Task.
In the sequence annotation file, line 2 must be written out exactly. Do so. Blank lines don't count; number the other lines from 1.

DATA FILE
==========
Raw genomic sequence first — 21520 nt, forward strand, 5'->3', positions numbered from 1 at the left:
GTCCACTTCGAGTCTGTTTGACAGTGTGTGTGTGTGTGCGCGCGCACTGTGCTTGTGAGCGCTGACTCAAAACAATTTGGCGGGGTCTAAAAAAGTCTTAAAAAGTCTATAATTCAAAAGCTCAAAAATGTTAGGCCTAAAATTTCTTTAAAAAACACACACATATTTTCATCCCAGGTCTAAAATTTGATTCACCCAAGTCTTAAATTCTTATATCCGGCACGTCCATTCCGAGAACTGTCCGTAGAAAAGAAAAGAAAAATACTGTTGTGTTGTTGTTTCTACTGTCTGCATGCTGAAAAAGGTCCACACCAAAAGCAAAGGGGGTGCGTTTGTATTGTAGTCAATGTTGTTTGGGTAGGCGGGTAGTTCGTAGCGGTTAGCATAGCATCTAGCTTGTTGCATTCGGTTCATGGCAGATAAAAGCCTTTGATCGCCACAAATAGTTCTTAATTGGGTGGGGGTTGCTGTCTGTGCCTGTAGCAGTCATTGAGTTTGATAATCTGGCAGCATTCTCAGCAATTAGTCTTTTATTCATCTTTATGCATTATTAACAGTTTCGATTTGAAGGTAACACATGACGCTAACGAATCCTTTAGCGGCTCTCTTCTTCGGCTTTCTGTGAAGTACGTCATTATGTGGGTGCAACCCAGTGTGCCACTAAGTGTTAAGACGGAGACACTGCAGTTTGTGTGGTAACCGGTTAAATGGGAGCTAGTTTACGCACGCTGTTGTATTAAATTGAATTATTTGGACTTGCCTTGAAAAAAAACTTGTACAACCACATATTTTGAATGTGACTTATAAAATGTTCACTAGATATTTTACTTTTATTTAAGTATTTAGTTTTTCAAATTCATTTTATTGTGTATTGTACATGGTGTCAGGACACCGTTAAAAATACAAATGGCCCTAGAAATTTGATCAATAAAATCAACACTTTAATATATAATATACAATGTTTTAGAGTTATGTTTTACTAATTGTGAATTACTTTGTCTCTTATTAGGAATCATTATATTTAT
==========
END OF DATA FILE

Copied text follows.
GTCCACTTCGAGTCTGTTTGACAGTGTGTGTGTGTGTGCGCGCGCACTGTGCTTGTGAGCGCTGACTCAAAACAATTTGGCGGGGTCTAAAAAAGTCTTAAAAAGTCTATAATTCAAAAGCTCAAAAATGTTAGGCCTAAAATTTCTTTAAAAAACACACACATATTTTCATCCCAGGTCTAAAATTTGATTCACCCAAGTCTTAAATTCTTATATCCGGCACGTCCATTCCGAGAACTGTCCGTAGAAAAGAAAAGAAAAATACTGTTGTGTTGTTGTTTCTACTGTCTGCATGCTGAAAAAGGTCCACACCAAAAGCAAAGGGGGTGCGTTTGTATTGTAGTCAATGTTGTTTGGGTAGGCGGGTAGTTCGTAGCGGTTAGCATAGCATCTAGCTTGTTGCATTCGGTTCATGGCAGATAAAAGCCTTTGATCGCCACAAATAGTTCTTAATTGGGTGGGGGTTGCTGTCTGTGCCTGTAGCAGTCATTGAGTTTGATAATCTGGCAGCATTCTCAGCAATTAGTCTTTTATTCATCTTTATGCATTATTAACAGTTTCGATTTGAAGGTAACACATGACGCTAACGAATCCTTTAGCGGCTCTCTTCTTCGGCTTTCTGTGAAGTACGTCATTATGTGGGTGCAACCCAGTGTGCCACTAAGTGTTAAGACGGAGACACTGCAGTTTGTGTGGTAACCGGTTAAATGGGAGCTAGTTTACGCACGCTGTTGTATTAAATTGAATTATTTGGACTTGCCTTGAAAAAAAACTTGTACAACCACATATTTTGAATGTGACTTATAAAATGTTCACTAGATATTTTACTTTTATTTAAGTATTTAGTTTTTCAAATTCATTTTATTGTGTATTGTACATGGTGTCAGGACACCGTTAAAAATACAAATGGCCCTAGAAATTTGATCAATAAAATCAACACTTTAATATATAATATACAATGTTTTAGAGTTATGTTTTACTAATTGTGAATTACTTTGTCTCTTATTAGGAATCATTATATTTAT